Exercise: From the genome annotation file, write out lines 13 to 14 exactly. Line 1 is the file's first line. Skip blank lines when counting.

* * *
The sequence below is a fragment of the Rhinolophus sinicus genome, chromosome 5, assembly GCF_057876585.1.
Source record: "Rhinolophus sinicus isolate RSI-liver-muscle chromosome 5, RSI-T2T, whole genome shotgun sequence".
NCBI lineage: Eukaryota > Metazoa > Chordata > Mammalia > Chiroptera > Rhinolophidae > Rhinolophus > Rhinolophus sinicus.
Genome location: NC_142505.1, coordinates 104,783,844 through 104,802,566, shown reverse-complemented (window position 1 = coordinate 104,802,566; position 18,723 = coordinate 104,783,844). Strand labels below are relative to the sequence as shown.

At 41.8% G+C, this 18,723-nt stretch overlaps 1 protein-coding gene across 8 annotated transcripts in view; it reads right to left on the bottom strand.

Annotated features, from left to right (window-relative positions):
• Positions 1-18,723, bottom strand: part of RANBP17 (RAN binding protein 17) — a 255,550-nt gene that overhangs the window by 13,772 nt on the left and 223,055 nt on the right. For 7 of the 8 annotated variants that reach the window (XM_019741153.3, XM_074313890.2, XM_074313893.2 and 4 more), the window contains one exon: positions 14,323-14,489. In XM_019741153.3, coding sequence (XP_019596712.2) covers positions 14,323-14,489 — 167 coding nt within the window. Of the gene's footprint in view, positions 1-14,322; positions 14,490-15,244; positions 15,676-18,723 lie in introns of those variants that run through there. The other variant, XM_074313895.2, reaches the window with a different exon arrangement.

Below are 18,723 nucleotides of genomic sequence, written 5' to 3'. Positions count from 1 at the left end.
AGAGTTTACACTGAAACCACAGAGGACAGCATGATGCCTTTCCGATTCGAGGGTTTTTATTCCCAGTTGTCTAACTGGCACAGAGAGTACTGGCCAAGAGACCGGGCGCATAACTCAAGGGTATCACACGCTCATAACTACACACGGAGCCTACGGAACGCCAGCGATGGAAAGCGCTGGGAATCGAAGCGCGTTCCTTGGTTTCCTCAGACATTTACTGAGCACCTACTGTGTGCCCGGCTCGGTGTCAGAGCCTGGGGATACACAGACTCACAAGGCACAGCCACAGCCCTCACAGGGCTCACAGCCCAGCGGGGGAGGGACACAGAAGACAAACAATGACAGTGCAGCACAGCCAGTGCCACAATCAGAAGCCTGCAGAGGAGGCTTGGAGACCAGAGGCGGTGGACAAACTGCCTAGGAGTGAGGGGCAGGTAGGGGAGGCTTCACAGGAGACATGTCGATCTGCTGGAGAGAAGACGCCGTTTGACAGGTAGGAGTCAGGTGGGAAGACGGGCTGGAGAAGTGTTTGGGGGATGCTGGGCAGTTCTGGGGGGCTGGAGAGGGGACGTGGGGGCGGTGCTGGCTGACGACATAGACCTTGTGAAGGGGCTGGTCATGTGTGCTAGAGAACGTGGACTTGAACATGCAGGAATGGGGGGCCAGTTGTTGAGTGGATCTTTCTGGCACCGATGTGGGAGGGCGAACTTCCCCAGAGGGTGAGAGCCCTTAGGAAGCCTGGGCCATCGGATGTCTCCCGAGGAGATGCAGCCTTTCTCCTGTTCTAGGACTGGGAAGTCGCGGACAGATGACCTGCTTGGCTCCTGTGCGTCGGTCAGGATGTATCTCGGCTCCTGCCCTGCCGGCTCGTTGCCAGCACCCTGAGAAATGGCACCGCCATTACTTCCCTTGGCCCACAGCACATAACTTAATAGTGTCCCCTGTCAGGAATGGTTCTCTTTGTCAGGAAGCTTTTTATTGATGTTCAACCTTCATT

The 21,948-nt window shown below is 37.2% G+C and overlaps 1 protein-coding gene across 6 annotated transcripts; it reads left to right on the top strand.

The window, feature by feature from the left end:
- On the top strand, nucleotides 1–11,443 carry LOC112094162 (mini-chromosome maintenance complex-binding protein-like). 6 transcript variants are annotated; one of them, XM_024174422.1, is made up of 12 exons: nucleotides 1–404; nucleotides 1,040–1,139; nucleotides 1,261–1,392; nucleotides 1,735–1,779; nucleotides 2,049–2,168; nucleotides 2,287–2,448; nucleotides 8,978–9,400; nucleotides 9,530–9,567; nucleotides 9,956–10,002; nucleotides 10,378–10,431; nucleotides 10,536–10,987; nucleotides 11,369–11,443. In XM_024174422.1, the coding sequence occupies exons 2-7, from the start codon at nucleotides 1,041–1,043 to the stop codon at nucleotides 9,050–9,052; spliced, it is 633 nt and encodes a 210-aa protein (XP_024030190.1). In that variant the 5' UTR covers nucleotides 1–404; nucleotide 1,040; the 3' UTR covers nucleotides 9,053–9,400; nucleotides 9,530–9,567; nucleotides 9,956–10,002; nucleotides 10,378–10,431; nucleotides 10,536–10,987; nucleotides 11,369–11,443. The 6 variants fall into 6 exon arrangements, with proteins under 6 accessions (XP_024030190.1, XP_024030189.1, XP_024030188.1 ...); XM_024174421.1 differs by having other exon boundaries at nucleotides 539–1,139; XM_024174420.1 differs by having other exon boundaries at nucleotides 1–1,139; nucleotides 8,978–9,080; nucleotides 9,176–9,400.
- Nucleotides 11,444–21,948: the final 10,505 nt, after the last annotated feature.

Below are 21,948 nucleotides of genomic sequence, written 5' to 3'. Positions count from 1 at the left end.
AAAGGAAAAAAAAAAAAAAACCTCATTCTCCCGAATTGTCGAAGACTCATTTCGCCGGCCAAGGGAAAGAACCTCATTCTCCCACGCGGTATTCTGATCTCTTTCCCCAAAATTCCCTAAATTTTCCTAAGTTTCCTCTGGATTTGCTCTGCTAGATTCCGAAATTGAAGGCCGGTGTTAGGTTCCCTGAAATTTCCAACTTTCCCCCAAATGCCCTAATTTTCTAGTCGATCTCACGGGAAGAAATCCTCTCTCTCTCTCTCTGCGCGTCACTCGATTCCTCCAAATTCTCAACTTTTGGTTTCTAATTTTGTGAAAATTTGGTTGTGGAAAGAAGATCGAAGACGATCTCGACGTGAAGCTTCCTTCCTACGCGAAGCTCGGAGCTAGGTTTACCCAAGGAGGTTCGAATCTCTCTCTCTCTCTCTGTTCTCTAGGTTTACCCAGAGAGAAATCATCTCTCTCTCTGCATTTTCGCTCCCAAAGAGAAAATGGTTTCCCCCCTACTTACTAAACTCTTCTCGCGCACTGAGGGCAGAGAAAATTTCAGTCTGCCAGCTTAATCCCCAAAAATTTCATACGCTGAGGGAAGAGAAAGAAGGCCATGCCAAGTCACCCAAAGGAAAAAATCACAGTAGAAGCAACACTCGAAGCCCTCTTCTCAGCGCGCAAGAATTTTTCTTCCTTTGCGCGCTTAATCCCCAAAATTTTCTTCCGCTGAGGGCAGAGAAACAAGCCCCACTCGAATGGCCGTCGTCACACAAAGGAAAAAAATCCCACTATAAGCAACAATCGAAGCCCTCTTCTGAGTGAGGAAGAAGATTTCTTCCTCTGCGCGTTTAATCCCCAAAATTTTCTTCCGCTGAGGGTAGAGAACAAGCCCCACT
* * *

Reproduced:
- Nucleotides 11,444–21,948: the final 10,505 nt, after the last annotated feature.

Below are 21,948 nucleotides of genomic sequence, written 5' to 3'. Positions count from 1 at the left end.